Martin Jacques on China: How has China maintained its fast-paced reform agenda?
Editor’s note:
China’s reform and opening up policies began in 1978 under the guidance of Deng Xiaoping. Almost four decades later, the country continues to grow steadily and the transformation process shows no sign of letting up. To make the economy even more dynamic, further supply-side reforms are in the pipeline and greater access to the Chinese market for foreign companies is planned. 
Martin Jacques on China assesses the success of China’s reforms, asks whether the policies have changed the very idea of socialism, and considers how the country has maintained a fast pace of change. 
Because the reform process is always changing, my view of the reform period is always changing with it. If the reform process gets stuck, then we're in trouble. But it doesn’t get stuck. It keeps on moving with extraordinary dynamism. 
 Night scene of Lujiazui district, Shanghai, China. /VCG Photo‍

 Night scene of Lujiazui district, Shanghai, China. /VCG Photo‍

I think the first time I learned about Deng Xiaoping’s reform strategy was probably in 1978. But I wasn’t that close to China and I certainly was not particularly knowledgeable about the country back then. I was not engaged in writing or thinking about China at that point, but it was always somewhere, you know, it was part of my background knowledge that I acquired during this period.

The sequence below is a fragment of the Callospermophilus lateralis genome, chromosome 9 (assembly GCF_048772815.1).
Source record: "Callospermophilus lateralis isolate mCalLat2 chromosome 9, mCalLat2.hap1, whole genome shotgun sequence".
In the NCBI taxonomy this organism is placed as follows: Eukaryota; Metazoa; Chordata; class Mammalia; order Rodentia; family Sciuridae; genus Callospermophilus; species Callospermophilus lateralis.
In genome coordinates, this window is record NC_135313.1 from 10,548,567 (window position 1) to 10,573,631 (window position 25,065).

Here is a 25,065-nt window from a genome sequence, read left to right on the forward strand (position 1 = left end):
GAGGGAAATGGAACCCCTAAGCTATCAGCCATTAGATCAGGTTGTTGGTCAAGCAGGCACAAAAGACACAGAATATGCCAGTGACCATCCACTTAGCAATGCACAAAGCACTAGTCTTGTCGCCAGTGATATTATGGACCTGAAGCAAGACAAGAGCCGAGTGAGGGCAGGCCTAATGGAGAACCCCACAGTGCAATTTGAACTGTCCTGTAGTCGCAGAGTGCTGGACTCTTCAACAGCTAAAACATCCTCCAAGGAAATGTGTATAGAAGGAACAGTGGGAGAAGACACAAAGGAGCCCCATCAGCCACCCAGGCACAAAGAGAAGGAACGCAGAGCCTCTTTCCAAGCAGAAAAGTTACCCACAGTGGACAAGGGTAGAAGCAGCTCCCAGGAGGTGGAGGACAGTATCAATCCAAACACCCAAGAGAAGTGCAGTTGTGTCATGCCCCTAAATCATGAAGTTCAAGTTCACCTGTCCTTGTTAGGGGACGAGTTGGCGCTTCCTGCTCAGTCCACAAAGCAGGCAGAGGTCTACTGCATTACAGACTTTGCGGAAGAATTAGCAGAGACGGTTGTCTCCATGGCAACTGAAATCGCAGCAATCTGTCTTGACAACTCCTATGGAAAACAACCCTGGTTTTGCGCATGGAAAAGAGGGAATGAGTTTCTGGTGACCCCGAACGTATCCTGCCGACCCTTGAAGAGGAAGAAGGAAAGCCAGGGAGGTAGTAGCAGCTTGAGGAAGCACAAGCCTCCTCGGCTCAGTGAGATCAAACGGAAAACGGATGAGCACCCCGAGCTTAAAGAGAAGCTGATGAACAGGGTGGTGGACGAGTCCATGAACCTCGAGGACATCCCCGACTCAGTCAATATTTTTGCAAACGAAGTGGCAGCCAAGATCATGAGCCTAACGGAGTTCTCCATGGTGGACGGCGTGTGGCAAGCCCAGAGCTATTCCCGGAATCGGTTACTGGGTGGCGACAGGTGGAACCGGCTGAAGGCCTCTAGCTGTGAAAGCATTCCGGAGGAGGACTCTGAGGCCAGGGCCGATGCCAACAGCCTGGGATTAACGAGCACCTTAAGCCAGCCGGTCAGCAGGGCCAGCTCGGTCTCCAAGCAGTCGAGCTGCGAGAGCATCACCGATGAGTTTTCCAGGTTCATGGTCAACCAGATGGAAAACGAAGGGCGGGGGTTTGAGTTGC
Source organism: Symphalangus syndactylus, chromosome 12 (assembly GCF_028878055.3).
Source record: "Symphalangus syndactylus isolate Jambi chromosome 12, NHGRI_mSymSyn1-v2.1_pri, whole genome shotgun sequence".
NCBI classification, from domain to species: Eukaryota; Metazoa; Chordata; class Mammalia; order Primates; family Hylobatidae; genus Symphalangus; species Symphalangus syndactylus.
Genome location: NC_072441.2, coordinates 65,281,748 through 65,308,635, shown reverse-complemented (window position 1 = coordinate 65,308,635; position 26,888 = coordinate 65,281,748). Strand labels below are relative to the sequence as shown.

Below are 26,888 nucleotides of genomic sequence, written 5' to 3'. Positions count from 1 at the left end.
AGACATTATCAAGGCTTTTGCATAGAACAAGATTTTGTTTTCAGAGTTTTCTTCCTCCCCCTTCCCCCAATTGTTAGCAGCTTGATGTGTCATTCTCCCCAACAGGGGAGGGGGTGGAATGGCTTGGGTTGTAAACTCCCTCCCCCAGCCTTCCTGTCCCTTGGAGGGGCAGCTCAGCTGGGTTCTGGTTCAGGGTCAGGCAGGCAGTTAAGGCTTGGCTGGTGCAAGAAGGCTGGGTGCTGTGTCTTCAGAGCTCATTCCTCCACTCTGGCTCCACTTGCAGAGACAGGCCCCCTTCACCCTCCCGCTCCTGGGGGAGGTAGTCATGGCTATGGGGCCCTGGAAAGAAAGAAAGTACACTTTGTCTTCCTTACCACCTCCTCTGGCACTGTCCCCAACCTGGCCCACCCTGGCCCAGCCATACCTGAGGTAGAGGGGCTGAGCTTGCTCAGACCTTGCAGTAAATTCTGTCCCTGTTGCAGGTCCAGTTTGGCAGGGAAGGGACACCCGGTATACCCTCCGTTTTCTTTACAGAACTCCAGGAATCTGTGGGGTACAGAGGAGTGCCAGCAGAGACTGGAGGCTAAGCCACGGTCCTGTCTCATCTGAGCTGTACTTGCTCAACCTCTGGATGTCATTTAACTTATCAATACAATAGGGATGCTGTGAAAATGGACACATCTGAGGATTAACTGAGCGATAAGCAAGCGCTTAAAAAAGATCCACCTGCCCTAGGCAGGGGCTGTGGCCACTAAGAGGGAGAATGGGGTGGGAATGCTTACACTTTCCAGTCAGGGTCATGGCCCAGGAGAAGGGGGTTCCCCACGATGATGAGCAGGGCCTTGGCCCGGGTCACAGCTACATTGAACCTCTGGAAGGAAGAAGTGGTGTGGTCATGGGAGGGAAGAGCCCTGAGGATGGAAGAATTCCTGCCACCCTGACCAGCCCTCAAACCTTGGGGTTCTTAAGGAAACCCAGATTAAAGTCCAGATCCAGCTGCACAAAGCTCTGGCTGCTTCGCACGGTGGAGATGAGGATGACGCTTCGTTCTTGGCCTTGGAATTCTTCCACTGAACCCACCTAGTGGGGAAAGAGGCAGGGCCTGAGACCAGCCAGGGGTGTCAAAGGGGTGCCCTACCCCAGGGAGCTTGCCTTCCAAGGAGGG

Now almost 40 years later, I've begun to think of the reform period in a different historical way. I will make just two points in relation to that. 
Firstly if you look back at it now, I ask myself, what does the reform period say to me? It says this is the most dynamic, extraordinary transformation in human history. What more can you say about any historical period economically than that? I think that is the truth. 
The other thing I see in retrospect is the interesting shift Deng Xiaoping made in 1978 in the idea of socialism. This is one of the things I really like about the Chinese Communist Party. It didn’t get stuck. 
Until Deng Xiaoping, for example, socialism was regarded as planning and public ownership means, production and distribution and so on. And it was sort of a binary view. But actually what I think what Deng Xiaoping did was to reform in a very interesting and a very successful way, the whole idea of what socialism was. 
(British journalist and academic Martin Jacques, the author of global bestseller When China Rules The World, is one of the leading Western commentators on Chinese affairs. He is a senior fellow at Cambridge University and an invited senior fellow at the China Institute, Fudan University. Martin Jacques on China is an eight-part video series discussing issues affecting China’s future.)